I am afraid my husband's heart belongs to another.  It is not surprising -- she can be really smooth, with a natural style and impeccable taste.  Apparently this passion has been going on for years, long before we were married, when John was just a young pup in his twenties.  They have been meeting at lunch nearly every day since then, an afternoon delight one could say.

When they first met, she only hung out in one place.  But now she can be found at stores we go to all the time.  When we came here to New Zealand, he took up with cheaper substitutes from Australia and China.  But they lacked the purity and quality of his first love from home.

That is until we discovered Bin Inn, and the spin-off SimpliFood.  She could be found there.  So began his obsession, to find the list of stores in this small country, get his fill at each one to hold him over until the next encounter.  No longer was our traveling driven by finding natural wonders.  No, he was always trying to get to her. 

This jealousy is enough to drive me nuts.  The only explanation I have is like my mother always said, that a way to man's heart is through his stomach.

The last liason was here, in Rangiora.

She has a corner in this store, between buckets and canisters full of bulk foods.

She tries to disguise herself by getting near others with different perfumes.

Sure, Bin Inn has other temptations not found so easily in the USA.

Caught in the act!

Tuesday, February 1, 2011

Aoraki Mount Cook, NZ: Stunned

We are stunned by the kindness of strangers.

Lee and Frank met us for five minutes in Nelson two months ago and invited us to their home when we reached Twizel. So we contacted them, and they offered us so much. Wine and food, a little house all to ourselves, and a vehicle for us use to drive to Mt Cook National Park.
We are stunned by the scale of the landscape.

Frank drove us around to see his land and subdivisions, 5000 acres in all, and to see where the Plains of Rohan scene was filmed, and to see the canals and power generators of the Waitaki Valley Hydroelectric Scheme.

We are stunned by the majesty of Mt Cook.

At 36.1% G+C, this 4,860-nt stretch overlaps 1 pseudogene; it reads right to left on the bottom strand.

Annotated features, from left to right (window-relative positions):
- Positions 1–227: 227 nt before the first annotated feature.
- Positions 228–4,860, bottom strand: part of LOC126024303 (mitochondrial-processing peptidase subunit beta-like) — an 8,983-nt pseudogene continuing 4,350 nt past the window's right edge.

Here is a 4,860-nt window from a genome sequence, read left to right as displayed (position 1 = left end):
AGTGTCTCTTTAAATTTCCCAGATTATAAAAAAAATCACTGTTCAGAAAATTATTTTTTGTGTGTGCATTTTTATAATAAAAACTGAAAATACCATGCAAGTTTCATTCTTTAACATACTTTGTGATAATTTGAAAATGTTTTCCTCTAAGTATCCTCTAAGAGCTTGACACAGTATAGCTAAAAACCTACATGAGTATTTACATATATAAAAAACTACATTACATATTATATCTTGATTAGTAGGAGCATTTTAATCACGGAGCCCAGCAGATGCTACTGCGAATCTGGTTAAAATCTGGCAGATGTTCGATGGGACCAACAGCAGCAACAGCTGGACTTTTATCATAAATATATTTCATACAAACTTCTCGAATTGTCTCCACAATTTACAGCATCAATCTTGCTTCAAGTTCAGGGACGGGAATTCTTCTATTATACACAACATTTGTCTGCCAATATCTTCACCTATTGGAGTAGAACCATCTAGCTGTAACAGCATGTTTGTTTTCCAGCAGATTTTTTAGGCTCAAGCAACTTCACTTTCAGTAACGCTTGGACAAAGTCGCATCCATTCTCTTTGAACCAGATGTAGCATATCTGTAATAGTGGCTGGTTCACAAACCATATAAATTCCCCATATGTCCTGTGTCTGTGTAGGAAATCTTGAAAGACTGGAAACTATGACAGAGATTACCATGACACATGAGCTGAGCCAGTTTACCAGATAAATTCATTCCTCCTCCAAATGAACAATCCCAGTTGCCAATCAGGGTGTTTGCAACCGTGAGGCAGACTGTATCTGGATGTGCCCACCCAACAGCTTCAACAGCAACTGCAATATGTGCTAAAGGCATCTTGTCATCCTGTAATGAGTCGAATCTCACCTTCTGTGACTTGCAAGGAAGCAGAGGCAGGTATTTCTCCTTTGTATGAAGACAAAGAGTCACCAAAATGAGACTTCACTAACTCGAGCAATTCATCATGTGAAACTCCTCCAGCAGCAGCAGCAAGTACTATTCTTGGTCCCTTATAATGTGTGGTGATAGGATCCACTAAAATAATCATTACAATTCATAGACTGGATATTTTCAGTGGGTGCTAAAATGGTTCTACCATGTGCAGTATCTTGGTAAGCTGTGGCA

The weather forecast was for a rare clear day, and only one of them.  So instead of using that day to cycle to the village of Aoraki Mt Cook, we took the borrowed truck, loaded with camping gear, for an overnighter at the base of this great mountain.  It is the highest peak in New Zealand.  It is visible from the West Coast, although it was shrouded in clouds when we looked for it from that side of the island.  But on this day, we were so close we were speechless.

Thank you, Lee and Frank, for making this memory.

John mastered left-hand shifting to get us to the shore of Lake Pukaki for the morning view of Mt Cook.

The glacial outwash plain downstream of Mt Cook feeds Lake Pukaki.

Mt Cook, 3,754 meters (12,316 feet)

We sat for a couple of hours sitting and staring at these glaciers from Kea Point. 

Wind clouds, like the Sierra Wave that forms in the lee of the crest of the Sierra Nevada at home.

We spent the afternoon hiking up Hooker Valley.  There were two swingbridges crossing the glacial stream.

The Hooker Glacier terminates into Hooker Lake at the end of the trail.  Strong winds of an approaching storm kicks up dust on the left side slopes.

It had been raining for several hours when we left the village, but we drove out of it 20 kilometers down the road.  Looking back, we could see it was still raining at the crest.